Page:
13. Not mapping the content to the buyers’ journey. Take a step back and determine how your content addresses each step for the buyers’ journey.  Do you have something for each stage your prospects go through to make a buying decision?
  14. It’s just a bunch of chest-pounding.
  15. Have no way to measure the impact of your content. It’s helpful to know how many downloads or views or how much time is spent watching each piece of content.  That activity has to be tied to each lead through the sales funnel, if it is going to have a real impact on your business.
  16. Writing for the company instead of the customer. Make sure to keep the customers’ point of view central to you content strategy and each piece that is developed.
  17. Not promoting, aggregating and curating great content from others. It’s true, you don’t have to produce the content to provide value to your potential clients.  Compiling interesting articles from thought leaders and making it easier for your audience to access provides a service to your prospects and puts your company in a good light.
  18. Only producing written content. People consume information in all sorts of formats.  Don’t’ forget about video, podcasts or infographics.
  19. Focus on quantity over quality.
  20. Believing that only one person creates all of the content. Make content development a company-wide initiative.  Marketing may own content strategy, but they don’t control the market on great content.  Tap everyone from the top executives to the more junior members of the team.  As long as they are writing for the customer, it’s a win!
  21. No editing or quality review. Always, always have someone review what you’ve produced.  Not only for proper grammar and typos, but also for
  22. Poor writing with excessive amounts of passive voice. If writing doesn’t come naturally to you, have someone you trust review your work and act as your editor. But don’t give up. Take a class or read a book to learn how to improve.  Whatever your do, keep writing.  Practice is the key.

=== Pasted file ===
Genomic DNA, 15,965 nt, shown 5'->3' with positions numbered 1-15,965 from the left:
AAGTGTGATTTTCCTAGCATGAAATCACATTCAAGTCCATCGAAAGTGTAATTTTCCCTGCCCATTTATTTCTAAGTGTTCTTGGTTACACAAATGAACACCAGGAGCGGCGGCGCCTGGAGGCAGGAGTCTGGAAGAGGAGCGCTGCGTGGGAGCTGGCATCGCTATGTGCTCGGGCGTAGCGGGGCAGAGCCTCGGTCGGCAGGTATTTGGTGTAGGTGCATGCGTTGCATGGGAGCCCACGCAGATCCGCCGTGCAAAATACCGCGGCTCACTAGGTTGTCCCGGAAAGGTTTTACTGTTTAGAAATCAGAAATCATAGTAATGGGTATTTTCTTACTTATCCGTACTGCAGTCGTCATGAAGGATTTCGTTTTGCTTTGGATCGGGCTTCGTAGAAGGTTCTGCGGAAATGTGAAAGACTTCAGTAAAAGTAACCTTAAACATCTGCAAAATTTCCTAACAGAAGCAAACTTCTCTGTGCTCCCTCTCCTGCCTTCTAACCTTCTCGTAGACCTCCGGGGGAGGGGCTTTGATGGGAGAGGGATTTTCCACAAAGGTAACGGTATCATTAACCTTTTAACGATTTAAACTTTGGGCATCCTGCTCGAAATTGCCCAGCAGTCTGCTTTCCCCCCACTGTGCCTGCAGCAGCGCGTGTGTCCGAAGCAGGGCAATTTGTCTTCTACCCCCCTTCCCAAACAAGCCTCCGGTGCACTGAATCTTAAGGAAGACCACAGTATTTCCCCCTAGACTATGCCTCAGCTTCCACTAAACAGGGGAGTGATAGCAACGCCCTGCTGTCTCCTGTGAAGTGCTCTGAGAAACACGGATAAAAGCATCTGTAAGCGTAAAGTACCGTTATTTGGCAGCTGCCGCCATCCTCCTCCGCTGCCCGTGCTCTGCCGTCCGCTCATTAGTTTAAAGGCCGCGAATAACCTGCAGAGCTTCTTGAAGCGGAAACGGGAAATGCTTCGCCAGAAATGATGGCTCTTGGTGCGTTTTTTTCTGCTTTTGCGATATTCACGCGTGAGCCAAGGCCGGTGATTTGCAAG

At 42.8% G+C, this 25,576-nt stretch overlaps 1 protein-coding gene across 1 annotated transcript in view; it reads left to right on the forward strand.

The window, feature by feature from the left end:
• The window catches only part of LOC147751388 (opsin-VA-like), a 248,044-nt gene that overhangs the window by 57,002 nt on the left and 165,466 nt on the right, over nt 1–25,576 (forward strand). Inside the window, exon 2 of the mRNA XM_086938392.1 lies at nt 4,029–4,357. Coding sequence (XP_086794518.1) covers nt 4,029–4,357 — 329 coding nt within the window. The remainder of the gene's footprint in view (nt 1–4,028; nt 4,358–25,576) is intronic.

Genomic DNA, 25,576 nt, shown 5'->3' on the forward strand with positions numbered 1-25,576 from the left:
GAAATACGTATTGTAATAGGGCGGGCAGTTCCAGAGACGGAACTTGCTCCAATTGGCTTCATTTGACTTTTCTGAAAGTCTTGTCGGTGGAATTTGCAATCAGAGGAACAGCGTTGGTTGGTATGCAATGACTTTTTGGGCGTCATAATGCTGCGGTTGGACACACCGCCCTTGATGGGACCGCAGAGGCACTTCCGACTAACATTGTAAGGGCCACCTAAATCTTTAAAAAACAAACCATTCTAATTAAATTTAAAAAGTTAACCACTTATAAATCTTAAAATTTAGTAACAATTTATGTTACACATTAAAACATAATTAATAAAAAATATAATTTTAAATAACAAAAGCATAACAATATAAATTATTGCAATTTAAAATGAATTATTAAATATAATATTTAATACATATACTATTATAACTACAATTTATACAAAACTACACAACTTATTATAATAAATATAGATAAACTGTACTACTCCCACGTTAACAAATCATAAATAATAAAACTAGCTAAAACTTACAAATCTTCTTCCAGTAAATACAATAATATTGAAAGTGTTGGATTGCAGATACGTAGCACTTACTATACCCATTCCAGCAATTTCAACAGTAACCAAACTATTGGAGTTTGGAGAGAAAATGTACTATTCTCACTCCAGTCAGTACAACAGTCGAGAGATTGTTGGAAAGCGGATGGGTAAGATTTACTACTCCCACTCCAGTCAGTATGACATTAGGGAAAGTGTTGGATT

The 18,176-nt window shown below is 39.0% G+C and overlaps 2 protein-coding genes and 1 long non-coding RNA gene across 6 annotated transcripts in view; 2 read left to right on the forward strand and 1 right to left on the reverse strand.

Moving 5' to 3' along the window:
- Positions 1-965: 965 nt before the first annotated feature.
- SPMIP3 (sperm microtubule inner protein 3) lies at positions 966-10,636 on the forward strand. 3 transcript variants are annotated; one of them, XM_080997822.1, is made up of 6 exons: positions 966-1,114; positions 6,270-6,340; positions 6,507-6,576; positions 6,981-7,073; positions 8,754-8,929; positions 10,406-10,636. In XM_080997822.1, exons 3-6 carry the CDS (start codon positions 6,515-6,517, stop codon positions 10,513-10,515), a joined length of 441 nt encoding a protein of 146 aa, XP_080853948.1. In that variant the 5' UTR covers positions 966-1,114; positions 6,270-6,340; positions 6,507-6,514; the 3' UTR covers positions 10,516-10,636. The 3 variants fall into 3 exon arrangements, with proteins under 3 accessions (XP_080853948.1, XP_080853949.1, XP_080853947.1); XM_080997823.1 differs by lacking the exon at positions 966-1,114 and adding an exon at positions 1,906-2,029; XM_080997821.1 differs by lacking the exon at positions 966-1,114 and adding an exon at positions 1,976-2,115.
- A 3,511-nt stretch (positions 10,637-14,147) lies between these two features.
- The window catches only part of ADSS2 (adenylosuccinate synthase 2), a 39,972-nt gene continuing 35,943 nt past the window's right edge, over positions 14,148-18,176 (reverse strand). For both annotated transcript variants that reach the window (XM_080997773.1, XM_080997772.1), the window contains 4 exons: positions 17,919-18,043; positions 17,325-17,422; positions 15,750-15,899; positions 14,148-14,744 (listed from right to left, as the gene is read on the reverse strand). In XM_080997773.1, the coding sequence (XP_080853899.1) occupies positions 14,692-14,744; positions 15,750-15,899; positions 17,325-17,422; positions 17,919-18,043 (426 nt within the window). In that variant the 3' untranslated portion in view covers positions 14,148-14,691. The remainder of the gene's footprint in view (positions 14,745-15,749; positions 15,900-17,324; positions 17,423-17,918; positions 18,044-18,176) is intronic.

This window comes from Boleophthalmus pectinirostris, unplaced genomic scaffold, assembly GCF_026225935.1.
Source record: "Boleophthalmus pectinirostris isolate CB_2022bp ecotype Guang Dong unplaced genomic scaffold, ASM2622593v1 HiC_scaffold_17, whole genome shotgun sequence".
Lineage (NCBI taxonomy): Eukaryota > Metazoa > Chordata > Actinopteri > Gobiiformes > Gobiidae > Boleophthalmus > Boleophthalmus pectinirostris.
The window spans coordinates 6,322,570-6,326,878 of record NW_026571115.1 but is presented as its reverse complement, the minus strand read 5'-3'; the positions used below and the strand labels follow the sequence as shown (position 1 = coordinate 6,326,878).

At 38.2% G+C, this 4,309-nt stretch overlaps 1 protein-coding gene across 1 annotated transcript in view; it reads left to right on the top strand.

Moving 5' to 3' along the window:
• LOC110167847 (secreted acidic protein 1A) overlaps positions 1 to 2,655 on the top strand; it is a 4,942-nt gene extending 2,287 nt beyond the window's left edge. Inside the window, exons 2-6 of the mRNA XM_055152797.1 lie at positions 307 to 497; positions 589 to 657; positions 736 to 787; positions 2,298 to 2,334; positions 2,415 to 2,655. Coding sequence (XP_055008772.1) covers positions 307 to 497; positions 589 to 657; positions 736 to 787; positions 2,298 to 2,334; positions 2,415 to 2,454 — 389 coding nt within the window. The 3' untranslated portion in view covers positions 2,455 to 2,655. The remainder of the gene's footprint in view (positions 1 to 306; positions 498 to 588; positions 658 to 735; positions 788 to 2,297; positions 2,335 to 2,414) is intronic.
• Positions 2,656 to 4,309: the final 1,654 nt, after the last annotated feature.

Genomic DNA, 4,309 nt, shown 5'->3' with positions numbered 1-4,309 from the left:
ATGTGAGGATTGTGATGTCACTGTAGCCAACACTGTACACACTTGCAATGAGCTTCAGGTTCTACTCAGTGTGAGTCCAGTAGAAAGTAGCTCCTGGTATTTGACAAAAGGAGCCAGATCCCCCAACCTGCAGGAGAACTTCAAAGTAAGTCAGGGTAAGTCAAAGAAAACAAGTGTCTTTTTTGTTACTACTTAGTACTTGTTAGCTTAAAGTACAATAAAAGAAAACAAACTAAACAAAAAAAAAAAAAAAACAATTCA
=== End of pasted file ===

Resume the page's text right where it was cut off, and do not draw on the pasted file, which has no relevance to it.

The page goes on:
23. Stopping before you start – that mental block that paralyzes you whenever you sit down to write something
  24. Inconsistency with your messaging/positioning. Make sure you have a broad enough strategy that covers how you connect the topics and points-of-view of your content with the company’s mission and product’s core benefits.  Don’t let your content sell your competitors’ products.
  25. Not encouraging and participating in two-way communication.


Obviously, there are more ways to screw up content than there is to win at it.  But you can stack the deck in your favor by attending the Modern Marketers Workshop:  Content that Converts Drive Revenue and ROI in 2017.  You’ll learn strategies and applied best practices to optimize content marketing’s impact within your organization, including how to:

  • Develop a content marketing strategy to align with your organization’s objectives
  • Position your content to achieve a set of tangible goals with a tactical approach
  • Identify your prospect’s buying journey and mapping your content to each stage within it
  • Maintain your content marketing engine to drive new and repeatable sales revenue through your organization


We’ve seen a lot of businesses try and fail on the content front.  Don’t be one of them.